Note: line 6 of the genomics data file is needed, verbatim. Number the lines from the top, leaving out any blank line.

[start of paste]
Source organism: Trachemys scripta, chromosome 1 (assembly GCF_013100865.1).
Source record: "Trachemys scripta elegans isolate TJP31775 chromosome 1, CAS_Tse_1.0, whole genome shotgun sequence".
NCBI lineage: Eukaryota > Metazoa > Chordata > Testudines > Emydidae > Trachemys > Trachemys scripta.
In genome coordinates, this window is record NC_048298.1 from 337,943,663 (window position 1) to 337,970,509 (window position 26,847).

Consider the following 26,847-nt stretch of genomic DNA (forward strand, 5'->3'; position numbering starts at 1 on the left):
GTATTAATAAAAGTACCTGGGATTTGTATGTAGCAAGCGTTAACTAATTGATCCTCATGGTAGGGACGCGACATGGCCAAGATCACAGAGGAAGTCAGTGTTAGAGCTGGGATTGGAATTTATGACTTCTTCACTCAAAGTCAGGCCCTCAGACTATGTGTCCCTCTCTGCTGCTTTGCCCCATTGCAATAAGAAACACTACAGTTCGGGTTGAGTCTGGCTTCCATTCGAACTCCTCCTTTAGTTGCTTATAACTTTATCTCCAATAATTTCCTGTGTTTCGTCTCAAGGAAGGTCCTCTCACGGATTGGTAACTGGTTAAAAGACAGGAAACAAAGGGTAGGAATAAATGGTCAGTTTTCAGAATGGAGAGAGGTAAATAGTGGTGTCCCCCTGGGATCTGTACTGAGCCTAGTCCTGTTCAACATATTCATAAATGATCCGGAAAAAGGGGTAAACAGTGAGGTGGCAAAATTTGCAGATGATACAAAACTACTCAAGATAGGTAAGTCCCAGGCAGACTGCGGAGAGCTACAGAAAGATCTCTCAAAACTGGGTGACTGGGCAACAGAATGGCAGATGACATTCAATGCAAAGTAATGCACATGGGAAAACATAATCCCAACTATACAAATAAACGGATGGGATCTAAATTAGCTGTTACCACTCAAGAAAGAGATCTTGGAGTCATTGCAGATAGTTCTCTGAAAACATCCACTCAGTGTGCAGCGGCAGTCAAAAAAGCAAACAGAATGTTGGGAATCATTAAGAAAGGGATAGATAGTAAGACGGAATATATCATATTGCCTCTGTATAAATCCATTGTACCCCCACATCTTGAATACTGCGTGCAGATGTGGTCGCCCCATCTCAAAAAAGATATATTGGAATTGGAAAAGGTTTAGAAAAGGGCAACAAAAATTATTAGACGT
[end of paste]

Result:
GTATTAATAAAAGTACCTGGGATTTGTATGTAGCAAGCGTTAACTAATTGATCCTCATGGTAGGGACGCGACATGGCCAAGATCACAGAGGAAGTCAGTGTTAGAGCTGGGATTGGAATTTATGACTTCTTCACTCAAAGTCAGGCCCTCAGACTATGTGTCCCTCTCTGCTGCTTTGCCCCATTGCAATAAGAAACACTACAGTTCGGGTTGAGTCTGGCTTCCATTCGAACTCCTCCTTTAGTTGCTTATAACTTTATCTCCAATAATTTCCTGTGTTTCGTCTCAAGGAAGGTCCTCTCACGGATTGGTAACTGGTTAAAAGACAGGAAACAAAGGGTAGGAATAAATGGTCAGTTTTCAGAATGGAGAGAGGTAAATAGTGGTGTCCCCCTGGGATCTGTACTGAGCCTAGTCCTGTTCAACATATTCATAAATGATCCGGAAAAAGGGGTAAACAGTGAGGTGGCAAAATTTGCAGATGATACAAAACTACTCAAGATAGGTAAGTCCCAGGCAGACTGCGGAGAGCTACAGAAAGATCTCTCAAAACTGGGTGACTGGGCAACAGAATGGCAGATGACATTCAATGCAAAGTAATGCACATGGGAAAACATAATCCCAACTATACAAATAAACGGATGGGATCTAAATTAGCTGTTACCACTCAAGAAAGAGATCTTGGAGTCATTGCAGATAGTTCTCTGAAAACATCCACTCAGTGTGCAGCGGCAGTCAAAAAAGCAAACAGAATGTTGGGAATCATTAAGAAAGGGATAGATAGTAAGACGGAATATATCATATTGCCTCTGTATAAATCCATTGTACCCCCACATCTTGAATACTGCGTGCAGATGTGGTCGCCCCATCTCAAAAAAGATATATTGGAATTGGAAAAGGTTTAGAAAAGGGCAACAAAAATTATTAGACGT